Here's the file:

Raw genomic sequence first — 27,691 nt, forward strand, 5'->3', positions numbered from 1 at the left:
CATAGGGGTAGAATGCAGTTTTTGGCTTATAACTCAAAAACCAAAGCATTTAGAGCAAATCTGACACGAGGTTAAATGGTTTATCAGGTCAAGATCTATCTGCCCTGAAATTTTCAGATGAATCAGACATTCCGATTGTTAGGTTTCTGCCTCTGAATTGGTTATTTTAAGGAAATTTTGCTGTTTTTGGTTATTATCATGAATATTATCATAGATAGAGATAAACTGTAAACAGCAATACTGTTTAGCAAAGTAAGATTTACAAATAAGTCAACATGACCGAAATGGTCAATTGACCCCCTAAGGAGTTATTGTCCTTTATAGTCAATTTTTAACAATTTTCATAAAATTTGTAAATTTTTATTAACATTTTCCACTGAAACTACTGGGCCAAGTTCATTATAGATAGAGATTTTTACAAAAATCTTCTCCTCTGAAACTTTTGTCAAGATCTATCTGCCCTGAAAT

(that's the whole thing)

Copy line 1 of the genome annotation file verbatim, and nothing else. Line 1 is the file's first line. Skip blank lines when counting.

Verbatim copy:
Raw genomic sequence first — 27,691 nt, forward strand, 5'->3', positions numbered from 1 at the left: